After months of headlines about cancelations and budgeting, it looks like Warner Bros. Discovery might end up rescuing another studio's scrapped film. On Thursday, reports revealed that Nancy Meyers' highly-anticipated next blockbuster, which is tentatively titled Paris Paramount, could end up at Warner Bros. after falling apart at Netflix. The film was set to begin production sometime in the summer and would tentatively star Scarlett Johansson, Penelope Cruz, Owen Wilson, and Michael Fassbender — all elements that are apparently appealing to Warner Bros. That being said, it reportedly is not a done deal yet, with "exploratory talks" now underway.
One of the biggest questions surrounding this jump is whether or not Paris Paramount would keep its same budget if it moved from Netflix to Warner Bros. Meyers was reportedly asking for anywhere between $130 million to $150 million at Netflix, which was believed to be a factor in the talks falling through. Given the fact that Warner Bros. has been trying to trim massive parts of its own debt, including scrapping completed projects so they can be written off for tax purposes, it will be interesting to see if that original budget is maintained.
What is Paris Paramount about?
According to early reports, Paris centers on a talented young writer-director who falls in love with a producer, with the pair making several successful films before calling it quits romantically and professionally. The two are forced back together, however, when a great new project arises, and they find themselves teamed up again and having to deal with high stakes and volatile stars. Some have compared the rumored plot to Meyers' own life, and her professional and personal relationship with Charles Shyer.
Why is Warner Bros. Discovery cancelling so many shows and movies?
These patterns began with the cancellation of Batgirl and Scoob!: Holiday Haunt back in August, both of which were already completed and were set to debut on HBO Max. In the months since, Warner Bros. Discovery removed a number of HBO Max-exclusive movies from their streaming platform, a number of fan-favorite animated series. , and even existing HBO originals like Westworld and The Nevers. Anonymous sources alleged in August of last year that no existing show is safe from potentially being cancelled or written off, with Warner Bros. Discovery now making decisions on a case-by-case basis.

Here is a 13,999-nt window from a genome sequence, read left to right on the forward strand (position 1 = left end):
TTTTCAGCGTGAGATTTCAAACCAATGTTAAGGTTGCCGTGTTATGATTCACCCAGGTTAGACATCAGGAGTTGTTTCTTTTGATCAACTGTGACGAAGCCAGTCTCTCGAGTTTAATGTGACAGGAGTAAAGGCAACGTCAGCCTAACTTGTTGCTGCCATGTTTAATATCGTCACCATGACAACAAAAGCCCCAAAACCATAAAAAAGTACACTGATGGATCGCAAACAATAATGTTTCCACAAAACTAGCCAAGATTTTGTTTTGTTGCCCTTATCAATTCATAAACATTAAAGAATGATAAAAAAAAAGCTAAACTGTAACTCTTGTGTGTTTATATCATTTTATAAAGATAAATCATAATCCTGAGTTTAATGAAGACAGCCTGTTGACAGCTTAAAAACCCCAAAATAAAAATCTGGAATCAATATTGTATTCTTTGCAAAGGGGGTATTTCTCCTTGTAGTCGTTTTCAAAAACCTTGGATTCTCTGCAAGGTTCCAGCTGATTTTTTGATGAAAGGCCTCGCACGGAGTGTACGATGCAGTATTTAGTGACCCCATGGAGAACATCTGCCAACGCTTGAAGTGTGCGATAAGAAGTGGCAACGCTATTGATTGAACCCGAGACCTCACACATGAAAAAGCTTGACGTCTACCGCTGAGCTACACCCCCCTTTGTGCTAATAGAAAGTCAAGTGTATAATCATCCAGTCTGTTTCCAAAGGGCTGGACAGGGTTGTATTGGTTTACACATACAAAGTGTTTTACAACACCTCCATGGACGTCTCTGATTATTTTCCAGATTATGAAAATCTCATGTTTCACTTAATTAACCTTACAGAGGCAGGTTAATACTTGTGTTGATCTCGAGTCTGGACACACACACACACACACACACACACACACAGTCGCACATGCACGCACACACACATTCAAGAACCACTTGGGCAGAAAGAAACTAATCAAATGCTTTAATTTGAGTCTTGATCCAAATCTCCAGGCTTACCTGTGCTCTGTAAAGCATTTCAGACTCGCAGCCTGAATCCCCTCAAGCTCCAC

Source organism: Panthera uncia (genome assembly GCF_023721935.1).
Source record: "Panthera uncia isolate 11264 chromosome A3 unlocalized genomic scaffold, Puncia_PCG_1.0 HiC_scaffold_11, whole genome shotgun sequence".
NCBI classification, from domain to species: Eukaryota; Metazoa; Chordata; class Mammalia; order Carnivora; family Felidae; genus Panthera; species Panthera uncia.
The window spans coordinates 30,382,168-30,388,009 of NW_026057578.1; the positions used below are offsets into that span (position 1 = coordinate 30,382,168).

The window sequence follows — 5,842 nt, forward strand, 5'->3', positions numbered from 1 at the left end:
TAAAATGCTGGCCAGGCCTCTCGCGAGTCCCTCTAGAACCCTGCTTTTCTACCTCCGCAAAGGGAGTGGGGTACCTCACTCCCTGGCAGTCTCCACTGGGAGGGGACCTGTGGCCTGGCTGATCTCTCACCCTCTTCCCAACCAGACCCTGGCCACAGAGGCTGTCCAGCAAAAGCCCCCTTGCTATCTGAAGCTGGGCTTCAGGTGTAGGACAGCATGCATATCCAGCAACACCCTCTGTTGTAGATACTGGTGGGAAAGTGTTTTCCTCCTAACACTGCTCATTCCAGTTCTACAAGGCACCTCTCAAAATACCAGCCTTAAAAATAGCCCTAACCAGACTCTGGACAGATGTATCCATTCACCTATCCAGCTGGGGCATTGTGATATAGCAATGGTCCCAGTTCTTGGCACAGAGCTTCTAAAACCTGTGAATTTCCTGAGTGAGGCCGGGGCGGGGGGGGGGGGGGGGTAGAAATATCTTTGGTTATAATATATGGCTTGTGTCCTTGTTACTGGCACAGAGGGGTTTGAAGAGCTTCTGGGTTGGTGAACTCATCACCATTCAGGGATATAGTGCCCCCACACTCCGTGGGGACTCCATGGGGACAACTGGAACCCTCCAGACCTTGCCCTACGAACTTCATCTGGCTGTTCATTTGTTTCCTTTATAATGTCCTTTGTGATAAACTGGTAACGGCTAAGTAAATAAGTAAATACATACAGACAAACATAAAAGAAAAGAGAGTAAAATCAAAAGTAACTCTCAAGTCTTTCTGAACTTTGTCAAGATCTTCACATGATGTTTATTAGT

"Honestly, I wouldn't categorize it really as for tax reasons," Kathleen Finch, Chairman and Chief Content Officer of Warner Bros. Discovery's U.S. Networks Group, said during a keynote address earlier this year. "The challenges when you bring two companies together, you assess what you have. Then you see if what you have fits with your ongoing strategy. So that had a lot to do with what we had to do. They were painful decisions. I know what it what it must feel like to be a content creator, and then have your work [pulled]. None of this was taken lightly at all. These were really, really painful decisions and whenever possible, we're working really closely with the creators to finding homes for a lot of the content."
"I've had some long heart to hearts with people, explaining what happened, why it happened, all the decisions that went into it," Finch added. "I totally get why people would be nervous. I hope they won't be because that that was a moment in time, that had nothing to do with how we intend to run this company. It's happening in the industry in other places. It's not how we do business, it's not a strategy. I'm happy to talk personally with anybody who wants to have a conversation about it, because it was really painful and not the way that we tend to move forward."
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